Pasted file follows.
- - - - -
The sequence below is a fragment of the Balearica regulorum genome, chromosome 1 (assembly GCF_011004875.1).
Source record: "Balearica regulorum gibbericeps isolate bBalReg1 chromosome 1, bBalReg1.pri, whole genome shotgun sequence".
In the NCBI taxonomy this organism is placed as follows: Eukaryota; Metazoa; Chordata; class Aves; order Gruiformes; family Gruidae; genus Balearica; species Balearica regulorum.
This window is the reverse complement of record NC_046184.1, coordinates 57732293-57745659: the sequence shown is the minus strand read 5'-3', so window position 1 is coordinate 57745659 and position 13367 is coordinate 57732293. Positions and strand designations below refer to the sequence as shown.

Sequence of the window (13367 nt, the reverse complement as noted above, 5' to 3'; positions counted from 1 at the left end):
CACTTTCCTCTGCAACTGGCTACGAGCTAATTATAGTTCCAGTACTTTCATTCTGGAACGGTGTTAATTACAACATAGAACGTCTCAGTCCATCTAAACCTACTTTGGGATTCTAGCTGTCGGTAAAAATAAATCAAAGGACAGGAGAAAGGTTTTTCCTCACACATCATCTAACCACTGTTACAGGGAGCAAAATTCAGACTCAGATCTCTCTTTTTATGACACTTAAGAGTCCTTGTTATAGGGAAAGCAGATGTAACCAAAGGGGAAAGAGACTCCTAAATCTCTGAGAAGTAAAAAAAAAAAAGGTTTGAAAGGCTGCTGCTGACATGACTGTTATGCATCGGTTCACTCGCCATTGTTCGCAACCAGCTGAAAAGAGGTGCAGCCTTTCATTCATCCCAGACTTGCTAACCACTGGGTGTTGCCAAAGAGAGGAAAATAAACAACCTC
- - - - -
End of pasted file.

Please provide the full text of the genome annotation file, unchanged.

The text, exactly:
The sequence below is a fragment of the Balearica regulorum genome, chromosome 1 (assembly GCF_011004875.1).
Source record: "Balearica regulorum gibbericeps isolate bBalReg1 chromosome 1, bBalReg1.pri, whole genome shotgun sequence".
In the NCBI taxonomy this organism is placed as follows: Eukaryota; Metazoa; Chordata; class Aves; order Gruiformes; family Gruidae; genus Balearica; species Balearica regulorum.
This window is the reverse complement of record NC_046184.1, coordinates 57732293-57745659: the sequence shown is the minus strand read 5'-3', so window position 1 is coordinate 57745659 and position 13367 is coordinate 57732293. Positions and strand designations below refer to the sequence as shown.

Sequence of the window (13367 nt, the reverse complement as noted above, 5' to 3'; positions counted from 1 at the left end):
CACTTTCCTCTGCAACTGGCTACGAGCTAATTATAGTTCCAGTACTTTCATTCTGGAACGGTGTTAATTACAACATAGAACGTCTCAGTCCATCTAAACCTACTTTGGGATTCTAGCTGTCGGTAAAAATAAATCAAAGGACAGGAGAAAGGTTTTTCCTCACACATCATCTAACCACTGTTACAGGGAGCAAAATTCAGACTCAGATCTCTCTTTTTATGACACTTAAGAGTCCTTGTTATAGGGAAAGCAGATGTAACCAAAGGGGAAAGAGACTCCTAAATCTCTGAGAAGTAAAAAAAAAAAAGGTTTGAAAGGCTGCTGCTGACATGACTGTTATGCATCGGTTCACTCGCCATTGTTCGCAACCAGCTGAAAAGAGGTGCAGCCTTTCATTCATCCCAGACTTGCTAACCACTGGGTGTTGCCAAAGAGAGGAAAATAAACAACCTC